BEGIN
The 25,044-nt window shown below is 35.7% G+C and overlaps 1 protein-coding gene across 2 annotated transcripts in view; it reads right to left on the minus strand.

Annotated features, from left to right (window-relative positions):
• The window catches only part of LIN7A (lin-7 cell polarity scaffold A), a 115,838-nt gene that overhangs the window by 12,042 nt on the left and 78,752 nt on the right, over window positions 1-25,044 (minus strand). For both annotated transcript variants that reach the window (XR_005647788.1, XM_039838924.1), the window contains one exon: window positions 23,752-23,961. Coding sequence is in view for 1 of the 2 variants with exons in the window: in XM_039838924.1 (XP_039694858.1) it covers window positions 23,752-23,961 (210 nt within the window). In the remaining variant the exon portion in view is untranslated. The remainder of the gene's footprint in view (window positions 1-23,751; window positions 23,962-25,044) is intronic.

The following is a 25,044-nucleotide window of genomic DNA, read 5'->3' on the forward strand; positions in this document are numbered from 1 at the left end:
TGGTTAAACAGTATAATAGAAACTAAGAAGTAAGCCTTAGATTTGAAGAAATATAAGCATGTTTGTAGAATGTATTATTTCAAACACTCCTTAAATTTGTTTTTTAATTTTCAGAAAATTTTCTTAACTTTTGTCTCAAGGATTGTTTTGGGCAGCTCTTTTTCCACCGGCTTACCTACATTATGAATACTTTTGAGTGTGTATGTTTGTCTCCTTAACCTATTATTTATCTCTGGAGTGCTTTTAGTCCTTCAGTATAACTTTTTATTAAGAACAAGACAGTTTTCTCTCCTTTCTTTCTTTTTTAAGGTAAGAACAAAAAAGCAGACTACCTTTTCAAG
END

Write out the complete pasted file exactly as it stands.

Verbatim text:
The 25,044-nt window shown below is 35.7% G+C and overlaps 1 protein-coding gene across 2 annotated transcripts in view; it reads right to left on the minus strand.

Annotated features, from left to right (window-relative positions):
• The window catches only part of LIN7A (lin-7 cell polarity scaffold A), a 115,838-nt gene that overhangs the window by 12,042 nt on the left and 78,752 nt on the right, over window positions 1-25,044 (minus strand). For both annotated transcript variants that reach the window (XR_005647788.1, XM_039838924.1), the window contains one exon: window positions 23,752-23,961. Coding sequence is in view for 1 of the 2 variants with exons in the window: in XM_039838924.1 (XP_039694858.1) it covers window positions 23,752-23,961 (210 nt within the window). In the remaining variant the exon portion in view is untranslated. The remainder of the gene's footprint in view (window positions 1-23,751; window positions 23,962-25,044) is intronic.

The following is a 25,044-nucleotide window of genomic DNA, read 5'->3' on the forward strand; positions in this document are numbered from 1 at the left end:
TGGTTAAACAGTATAATAGAAACTAAGAAGTAAGCCTTAGATTTGAAGAAATATAAGCATGTTTGTAGAATGTATTATTTCAAACACTCCTTAAATTTGTTTTTTAATTTTCAGAAAATTTTCTTAACTTTTGTCTCAAGGATTGTTTTGGGCAGCTCTTTTTCCACCGGCTTACCTACATTATGAATACTTTTGAGTGTGTATGTTTGTCTCCTTAACCTATTATTTATCTCTGGAGTGCTTTTAGTCCTTCAGTATAACTTTTTATTAAGAACAAGACAGTTTTCTCTCCTTTCTTTCTTTTTTAAGGTAAGAACAAAAAAGCAGACTACCTTTTCAAG